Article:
There is another side the Guardian gives “However, in contrast to the doomsayers who predict mass unemployment, the firm has argued that over the last 140 years automation has created more work than it destroyed“, I am on the side of Deloitte here. In addition to creating more work, from the issues I raised earlier when considering that 10%-20% is moving towards retirement, the new jobs that are brought will be largely long term jobs and as the setting from tertiary IT education focusses on the governmental automation needs it already has as well as those we will likely see over the next 5 years, the overall quality of the workers in this field could rise almost exponentially when set this against the prepared workforce in the last 10 years. The result of better and more focussed workers will also increase the curve of automation as well as the quality of it. Part of the new data world is discussed on page 34 of that report. the quote “A police and crime commissioner compared data security challenges in the public sector to those in banking, concluding that banks “have secure information and have got away with it”” reads a little weird, yet the foundation of it is a requirement factor that will grow immensely. That field will grow in two ways. The first is the growing field of non-repudiation, a clear register that a certain person accessed certain data and only that person could have done it. This field especially if a cause for concern because there is a gap in technology here and especially in the case of NHS data, that gap needs to be filled (as well as several other fields). Should you doubt that, or prefer to trivialise this, then look towards Ashley Madison, the Office of Personnel Management, Anthem, Hacking Team and Premera. In effect totalling the endangered personal details of up to 150 million people. And this is only the hacks of 2015. When we see the upcoming move towards domotics, the overall danger of personal data getting out has the option of growing the number of people exposed by 1000%, basically a lot more than the complete UK population, at that stage even the sheep, sheepdogs and pony’s on Shetland could find their personal details online. This industry will grow, with a large club of international career opportunities in IT and the growing niche of Data Security.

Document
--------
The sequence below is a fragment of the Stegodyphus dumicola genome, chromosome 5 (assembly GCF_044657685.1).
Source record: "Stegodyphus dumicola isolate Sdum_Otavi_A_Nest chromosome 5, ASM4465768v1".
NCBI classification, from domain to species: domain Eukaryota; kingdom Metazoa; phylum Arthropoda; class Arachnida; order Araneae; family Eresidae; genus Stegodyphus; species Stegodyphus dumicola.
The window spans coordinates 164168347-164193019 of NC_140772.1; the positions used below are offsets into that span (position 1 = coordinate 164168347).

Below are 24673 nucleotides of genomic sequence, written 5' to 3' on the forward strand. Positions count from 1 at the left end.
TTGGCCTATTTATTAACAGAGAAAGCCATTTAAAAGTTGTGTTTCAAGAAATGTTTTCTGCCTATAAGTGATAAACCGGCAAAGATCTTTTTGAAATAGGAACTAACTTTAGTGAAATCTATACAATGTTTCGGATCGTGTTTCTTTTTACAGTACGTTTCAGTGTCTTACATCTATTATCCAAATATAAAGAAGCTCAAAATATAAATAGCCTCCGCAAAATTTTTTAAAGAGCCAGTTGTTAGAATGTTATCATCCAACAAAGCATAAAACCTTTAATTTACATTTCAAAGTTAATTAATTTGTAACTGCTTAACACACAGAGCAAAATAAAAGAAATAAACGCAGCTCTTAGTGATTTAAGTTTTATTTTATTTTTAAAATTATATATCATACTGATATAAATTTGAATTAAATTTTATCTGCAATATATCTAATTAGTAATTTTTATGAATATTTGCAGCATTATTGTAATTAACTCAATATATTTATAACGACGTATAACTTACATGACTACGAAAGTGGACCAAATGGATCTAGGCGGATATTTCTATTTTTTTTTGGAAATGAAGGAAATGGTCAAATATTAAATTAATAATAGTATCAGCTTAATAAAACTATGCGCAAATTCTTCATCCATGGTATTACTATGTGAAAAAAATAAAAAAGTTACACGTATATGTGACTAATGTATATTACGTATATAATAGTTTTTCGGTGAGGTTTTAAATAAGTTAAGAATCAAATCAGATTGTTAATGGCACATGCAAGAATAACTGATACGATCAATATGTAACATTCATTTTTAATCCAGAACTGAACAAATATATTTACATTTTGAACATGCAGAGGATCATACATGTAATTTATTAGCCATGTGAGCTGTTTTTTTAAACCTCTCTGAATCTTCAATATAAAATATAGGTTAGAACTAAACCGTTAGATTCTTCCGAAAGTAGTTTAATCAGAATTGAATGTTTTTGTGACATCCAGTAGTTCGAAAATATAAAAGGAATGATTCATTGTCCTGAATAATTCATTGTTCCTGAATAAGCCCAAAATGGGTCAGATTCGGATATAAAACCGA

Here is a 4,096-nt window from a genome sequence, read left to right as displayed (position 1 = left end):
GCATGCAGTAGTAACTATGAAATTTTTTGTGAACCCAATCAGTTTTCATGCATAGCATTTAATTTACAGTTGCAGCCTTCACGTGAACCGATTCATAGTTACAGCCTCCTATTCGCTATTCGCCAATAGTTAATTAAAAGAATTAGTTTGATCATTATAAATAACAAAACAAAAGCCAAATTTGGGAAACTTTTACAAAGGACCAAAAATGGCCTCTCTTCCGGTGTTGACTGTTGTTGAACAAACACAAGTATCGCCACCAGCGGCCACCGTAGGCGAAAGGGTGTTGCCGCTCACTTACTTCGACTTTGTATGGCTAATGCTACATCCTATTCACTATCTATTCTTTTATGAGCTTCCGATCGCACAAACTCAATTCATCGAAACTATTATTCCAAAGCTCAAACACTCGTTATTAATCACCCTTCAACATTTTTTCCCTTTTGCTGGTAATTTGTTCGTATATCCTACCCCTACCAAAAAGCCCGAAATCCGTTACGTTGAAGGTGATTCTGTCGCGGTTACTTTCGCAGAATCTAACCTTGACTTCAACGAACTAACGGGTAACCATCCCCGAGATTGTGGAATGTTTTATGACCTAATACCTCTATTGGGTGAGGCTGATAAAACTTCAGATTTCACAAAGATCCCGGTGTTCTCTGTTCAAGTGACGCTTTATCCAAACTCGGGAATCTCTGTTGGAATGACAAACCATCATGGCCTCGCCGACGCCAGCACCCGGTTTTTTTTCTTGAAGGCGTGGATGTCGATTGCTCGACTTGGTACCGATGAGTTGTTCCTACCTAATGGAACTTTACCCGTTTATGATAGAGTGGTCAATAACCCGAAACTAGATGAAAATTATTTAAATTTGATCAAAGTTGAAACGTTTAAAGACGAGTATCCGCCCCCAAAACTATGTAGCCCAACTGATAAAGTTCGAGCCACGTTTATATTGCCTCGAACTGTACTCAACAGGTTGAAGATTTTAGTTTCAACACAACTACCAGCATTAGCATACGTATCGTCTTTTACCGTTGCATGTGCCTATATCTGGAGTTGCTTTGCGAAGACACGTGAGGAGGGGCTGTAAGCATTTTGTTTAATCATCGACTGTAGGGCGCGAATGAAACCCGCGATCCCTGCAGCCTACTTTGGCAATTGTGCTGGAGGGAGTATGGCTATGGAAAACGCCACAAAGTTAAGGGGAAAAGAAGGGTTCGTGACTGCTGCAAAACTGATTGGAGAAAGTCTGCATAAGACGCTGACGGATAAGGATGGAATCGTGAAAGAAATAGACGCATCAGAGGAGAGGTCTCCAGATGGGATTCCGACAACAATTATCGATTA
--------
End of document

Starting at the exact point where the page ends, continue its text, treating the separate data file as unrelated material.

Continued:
In the end, we can agree with the numbers, or we can disagree. No matter how the meat is sliced, the recommendation on page 49 are in the end what matters. That part reads a little too diplomatic, but in all fairness they are points that count. Yet, as I personally see this, especially when set against page 2, I am missing something. You see, in my view, there is an item 6. I would state “This state will need to grow into a different dynamic (Government, Non-Profit and Commercial), it requires to grow its government policies by actively engaging and hiring the final year students into its governmental workplace and make them part of the IT evolution“.

It is my view that corporate needs will always exist, yet by preparing these students, graduating them and for them to adhere to corporate policies as they sell their innovations to government is all good for those corporations and I am not against that, because they will get a massive dose of that throughout their careers. There is nothing wrong by having these places of education create part of the engines of solution for the UK government. It falls directly in line with the thoughts in recommendations 2, 3 and 4.